A House-Senate oversight committee would regularly press the state board and its department for signs of progress in these seven areas, Poling said of the bill. She credited the special panel formed by House Speaker Rick Thompson, which held public hearings as part of its work, for much of that bill’s provisions.

“Many of them are not new issues, but the audit helped bring them to the forefront,” Poling said.

An additional House Education bill, up for a Wednesday vote, aims to improve educator development at the local level and free up more state dollars so schools can buy better digital-age learning tools.

“There’s so much more demand for technology that’s not being met,” Poling said. “It will sort of force the districts to direct more funding toward modern-day delivery of education and instruction.”

As amended by lawmakers, Tomblin’s education bill requires Department of Education personnel spending cuts in each of the next two budget years. It also offers county school systems more flexibility when it comes to setting annual school calendars and hiring and transferring teachers. Other provisions offer to help teachers with student loans and renew their national certification. The bill also aids Tomblin’s goals of ensuring that all third-graders end that year reading at grade level and that all high school students are ready for college or career training by the time they’re seniors.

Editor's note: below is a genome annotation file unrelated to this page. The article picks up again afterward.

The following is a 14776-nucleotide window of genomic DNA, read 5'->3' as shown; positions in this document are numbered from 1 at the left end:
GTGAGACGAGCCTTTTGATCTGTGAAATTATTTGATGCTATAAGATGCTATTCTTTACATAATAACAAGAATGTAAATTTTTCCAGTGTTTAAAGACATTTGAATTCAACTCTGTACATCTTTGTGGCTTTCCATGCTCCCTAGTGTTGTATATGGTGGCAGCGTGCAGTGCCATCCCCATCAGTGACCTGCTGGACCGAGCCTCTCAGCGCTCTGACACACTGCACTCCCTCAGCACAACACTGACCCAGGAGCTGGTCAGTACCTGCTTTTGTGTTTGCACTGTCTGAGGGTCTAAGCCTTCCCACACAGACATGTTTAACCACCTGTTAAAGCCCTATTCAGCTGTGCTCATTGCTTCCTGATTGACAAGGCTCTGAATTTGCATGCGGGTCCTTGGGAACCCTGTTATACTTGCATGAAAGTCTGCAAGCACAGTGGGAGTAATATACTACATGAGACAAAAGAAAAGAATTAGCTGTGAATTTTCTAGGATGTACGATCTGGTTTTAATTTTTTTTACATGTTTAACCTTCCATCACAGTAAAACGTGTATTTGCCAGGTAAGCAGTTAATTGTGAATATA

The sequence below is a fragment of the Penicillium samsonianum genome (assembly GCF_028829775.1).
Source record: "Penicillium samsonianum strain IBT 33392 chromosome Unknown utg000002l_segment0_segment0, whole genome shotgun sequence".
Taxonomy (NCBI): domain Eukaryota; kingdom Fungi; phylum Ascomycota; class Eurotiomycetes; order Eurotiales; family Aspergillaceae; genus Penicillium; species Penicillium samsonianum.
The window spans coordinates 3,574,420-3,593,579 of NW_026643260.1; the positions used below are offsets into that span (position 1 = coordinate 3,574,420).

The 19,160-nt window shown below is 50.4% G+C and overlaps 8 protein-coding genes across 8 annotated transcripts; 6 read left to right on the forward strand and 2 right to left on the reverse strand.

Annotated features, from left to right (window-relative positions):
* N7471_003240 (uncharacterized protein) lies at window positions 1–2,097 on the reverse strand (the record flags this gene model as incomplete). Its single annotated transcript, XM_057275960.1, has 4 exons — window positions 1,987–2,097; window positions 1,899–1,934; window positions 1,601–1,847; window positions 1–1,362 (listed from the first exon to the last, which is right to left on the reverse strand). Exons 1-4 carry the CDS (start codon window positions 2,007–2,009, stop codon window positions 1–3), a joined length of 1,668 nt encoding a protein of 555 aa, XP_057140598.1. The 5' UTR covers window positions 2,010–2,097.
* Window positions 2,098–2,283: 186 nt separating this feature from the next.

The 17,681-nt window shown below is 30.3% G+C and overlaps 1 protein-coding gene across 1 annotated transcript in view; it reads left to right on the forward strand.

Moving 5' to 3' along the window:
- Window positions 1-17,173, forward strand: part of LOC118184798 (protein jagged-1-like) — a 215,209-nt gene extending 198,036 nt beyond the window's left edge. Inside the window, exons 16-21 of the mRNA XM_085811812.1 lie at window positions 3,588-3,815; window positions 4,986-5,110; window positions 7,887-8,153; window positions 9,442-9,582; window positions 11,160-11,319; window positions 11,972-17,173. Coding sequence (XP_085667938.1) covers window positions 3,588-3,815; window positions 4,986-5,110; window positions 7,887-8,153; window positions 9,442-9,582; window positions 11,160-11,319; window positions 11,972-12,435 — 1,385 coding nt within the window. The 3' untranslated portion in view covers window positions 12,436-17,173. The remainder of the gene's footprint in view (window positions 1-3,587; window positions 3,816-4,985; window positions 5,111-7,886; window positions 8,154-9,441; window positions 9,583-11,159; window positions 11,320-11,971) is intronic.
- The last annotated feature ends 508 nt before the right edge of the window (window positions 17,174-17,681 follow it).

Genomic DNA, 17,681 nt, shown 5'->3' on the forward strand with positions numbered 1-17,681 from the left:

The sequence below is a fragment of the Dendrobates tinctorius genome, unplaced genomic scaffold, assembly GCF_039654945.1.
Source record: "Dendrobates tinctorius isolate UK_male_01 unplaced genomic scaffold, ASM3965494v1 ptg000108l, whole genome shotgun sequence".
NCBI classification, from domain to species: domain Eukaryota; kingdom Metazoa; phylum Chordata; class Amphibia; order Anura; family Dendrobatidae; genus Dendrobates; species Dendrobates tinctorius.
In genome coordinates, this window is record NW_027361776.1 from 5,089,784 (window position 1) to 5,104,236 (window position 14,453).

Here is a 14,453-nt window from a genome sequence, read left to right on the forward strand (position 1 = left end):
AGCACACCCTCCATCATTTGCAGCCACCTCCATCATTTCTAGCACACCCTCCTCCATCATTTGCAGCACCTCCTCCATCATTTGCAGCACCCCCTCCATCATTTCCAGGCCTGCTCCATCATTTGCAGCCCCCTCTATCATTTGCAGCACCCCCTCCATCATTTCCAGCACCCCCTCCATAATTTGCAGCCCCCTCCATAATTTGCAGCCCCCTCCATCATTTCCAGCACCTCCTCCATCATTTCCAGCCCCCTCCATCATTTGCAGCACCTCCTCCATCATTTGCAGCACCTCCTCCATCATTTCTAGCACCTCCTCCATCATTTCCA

Text Only
West Virginia
  • W.Va. AG court filings: Dismiss gun law question

    The attorney general says a court challenge should be dismissed over whether West Virginians can bring guns to city recreational facilities that hold school events.
    Attorney General Patrick Morrisey’s filings Thursday argue the city of Charleston shouldn’t receive court guidance on how to implement a state gun law.

    April 18, 2014

  • Energy-state Dems split from Obama

    Scrapping to keep a West Virginia Senate seat Democratic in a state that’s sprinted to the right, Natalie Tennant is counting on her allegiance to the coal industry to separate herself from an unpopular President Barack Obama.
    Her approach reflects common Democratic strategy and tactics this midterm election year in energy-producing states that lean Republican: Sen. Mary Landrieu is vying for a fourth term representing Louisiana; Alaska Sen. Mark Begich is running for re-election for the first time; and Kentucky Democrat Alison Lundergan Grimes wants to replace Senate Minority Leader Mitch McConnell.

    April 17, 2014

  • Official: $2M in chemical spill costs reimbursable

    Public agencies and nonprofits that helped after a Jan. 9 chemical leak into the water supply could receive $2 million in reimbursements for their emergency work, a West Virginia homeland security official said.
    Federal and state emergency officials briefed fire departments, paramedics and other government groups Wednesday on how to recoup costs.